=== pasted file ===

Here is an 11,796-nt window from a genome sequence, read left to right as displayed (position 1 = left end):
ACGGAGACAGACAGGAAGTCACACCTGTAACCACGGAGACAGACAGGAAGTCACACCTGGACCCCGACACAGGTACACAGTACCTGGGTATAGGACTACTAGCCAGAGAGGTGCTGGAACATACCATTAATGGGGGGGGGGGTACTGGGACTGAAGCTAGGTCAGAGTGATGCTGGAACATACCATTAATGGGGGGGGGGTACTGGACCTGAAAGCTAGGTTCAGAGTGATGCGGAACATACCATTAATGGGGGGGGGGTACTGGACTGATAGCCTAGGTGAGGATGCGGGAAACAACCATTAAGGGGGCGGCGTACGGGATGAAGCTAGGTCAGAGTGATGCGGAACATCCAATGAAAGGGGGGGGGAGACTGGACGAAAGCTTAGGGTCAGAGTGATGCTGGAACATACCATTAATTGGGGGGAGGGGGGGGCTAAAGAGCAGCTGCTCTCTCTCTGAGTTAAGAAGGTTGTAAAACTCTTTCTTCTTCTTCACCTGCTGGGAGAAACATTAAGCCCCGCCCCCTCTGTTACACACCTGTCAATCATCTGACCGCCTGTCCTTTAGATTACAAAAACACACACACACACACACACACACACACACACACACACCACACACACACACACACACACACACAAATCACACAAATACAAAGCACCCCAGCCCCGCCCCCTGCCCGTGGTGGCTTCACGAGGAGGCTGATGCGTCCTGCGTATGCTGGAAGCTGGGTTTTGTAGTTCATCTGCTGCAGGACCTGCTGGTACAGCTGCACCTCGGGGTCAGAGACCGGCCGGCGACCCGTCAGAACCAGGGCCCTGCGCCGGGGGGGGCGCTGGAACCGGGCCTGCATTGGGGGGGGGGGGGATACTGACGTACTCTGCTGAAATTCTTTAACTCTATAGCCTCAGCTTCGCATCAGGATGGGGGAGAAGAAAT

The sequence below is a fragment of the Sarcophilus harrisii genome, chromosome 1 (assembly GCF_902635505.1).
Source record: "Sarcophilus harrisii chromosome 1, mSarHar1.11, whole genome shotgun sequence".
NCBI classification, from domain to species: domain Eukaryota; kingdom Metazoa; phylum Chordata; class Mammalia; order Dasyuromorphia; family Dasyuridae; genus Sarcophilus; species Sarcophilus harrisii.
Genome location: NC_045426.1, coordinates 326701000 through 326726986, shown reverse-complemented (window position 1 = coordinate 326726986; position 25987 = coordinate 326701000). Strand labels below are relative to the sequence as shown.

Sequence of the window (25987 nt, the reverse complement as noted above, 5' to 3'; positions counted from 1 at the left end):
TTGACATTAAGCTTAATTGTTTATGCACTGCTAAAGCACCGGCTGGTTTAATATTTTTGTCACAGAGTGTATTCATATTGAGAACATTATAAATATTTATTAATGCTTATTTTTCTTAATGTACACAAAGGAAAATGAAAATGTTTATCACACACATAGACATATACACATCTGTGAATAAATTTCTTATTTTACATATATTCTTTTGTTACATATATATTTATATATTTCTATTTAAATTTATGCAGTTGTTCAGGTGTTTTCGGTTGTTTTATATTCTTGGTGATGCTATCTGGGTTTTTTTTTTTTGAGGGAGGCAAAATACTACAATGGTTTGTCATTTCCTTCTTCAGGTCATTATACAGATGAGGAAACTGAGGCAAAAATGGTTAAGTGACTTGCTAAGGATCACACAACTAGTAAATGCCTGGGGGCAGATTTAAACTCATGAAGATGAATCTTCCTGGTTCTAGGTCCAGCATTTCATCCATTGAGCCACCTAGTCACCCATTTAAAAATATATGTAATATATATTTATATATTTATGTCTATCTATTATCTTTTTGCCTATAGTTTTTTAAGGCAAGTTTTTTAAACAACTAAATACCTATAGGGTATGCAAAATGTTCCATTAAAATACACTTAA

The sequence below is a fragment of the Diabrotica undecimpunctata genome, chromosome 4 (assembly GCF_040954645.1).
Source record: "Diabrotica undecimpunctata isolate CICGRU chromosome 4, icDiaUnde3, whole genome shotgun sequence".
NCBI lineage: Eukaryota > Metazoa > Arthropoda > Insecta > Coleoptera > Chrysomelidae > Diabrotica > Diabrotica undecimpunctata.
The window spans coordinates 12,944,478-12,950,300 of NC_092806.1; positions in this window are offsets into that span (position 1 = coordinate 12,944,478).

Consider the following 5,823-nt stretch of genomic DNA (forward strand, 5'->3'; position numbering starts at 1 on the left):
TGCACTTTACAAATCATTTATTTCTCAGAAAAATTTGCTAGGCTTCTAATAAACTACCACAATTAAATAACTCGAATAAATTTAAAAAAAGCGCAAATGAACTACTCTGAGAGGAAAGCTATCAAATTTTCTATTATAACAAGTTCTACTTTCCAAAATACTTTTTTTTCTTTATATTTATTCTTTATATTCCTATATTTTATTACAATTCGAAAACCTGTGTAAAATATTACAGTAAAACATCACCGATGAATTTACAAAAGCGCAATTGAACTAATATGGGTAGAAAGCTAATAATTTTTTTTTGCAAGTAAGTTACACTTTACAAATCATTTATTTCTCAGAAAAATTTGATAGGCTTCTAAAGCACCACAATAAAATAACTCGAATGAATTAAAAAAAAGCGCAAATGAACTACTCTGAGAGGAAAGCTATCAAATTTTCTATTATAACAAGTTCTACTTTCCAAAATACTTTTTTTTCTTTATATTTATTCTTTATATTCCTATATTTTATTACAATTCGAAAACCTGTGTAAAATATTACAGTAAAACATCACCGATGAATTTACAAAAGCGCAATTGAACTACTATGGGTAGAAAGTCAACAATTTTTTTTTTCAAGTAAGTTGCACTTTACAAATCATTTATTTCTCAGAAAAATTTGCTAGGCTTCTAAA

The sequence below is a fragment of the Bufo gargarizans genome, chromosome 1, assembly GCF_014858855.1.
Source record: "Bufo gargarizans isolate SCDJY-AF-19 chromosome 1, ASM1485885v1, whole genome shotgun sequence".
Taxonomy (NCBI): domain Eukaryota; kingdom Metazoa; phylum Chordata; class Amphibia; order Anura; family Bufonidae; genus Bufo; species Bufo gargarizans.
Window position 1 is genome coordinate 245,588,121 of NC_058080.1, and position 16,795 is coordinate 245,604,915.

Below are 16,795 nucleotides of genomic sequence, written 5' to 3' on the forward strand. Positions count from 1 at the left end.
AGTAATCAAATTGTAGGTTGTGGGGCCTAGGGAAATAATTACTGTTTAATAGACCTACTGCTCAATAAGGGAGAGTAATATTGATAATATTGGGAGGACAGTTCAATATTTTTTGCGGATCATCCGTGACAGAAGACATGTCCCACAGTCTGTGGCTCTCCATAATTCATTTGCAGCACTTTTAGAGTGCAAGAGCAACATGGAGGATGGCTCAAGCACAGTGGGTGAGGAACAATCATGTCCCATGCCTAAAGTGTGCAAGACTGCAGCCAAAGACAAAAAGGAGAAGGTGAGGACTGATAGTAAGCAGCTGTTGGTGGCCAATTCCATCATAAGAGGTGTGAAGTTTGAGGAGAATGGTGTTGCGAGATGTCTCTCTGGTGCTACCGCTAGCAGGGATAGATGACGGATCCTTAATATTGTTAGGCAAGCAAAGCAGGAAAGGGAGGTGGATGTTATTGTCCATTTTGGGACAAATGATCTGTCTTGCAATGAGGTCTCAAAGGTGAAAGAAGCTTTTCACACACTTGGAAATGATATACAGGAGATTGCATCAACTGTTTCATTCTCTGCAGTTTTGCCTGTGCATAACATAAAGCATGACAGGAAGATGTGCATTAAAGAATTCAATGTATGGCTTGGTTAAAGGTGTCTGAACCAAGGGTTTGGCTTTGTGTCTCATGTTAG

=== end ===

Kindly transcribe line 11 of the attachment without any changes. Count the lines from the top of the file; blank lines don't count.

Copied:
NCBI lineage: Eukaryota > Metazoa > Arthropoda > Insecta > Coleoptera > Chrysomelidae > Diabrotica > Diabrotica undecimpunctata.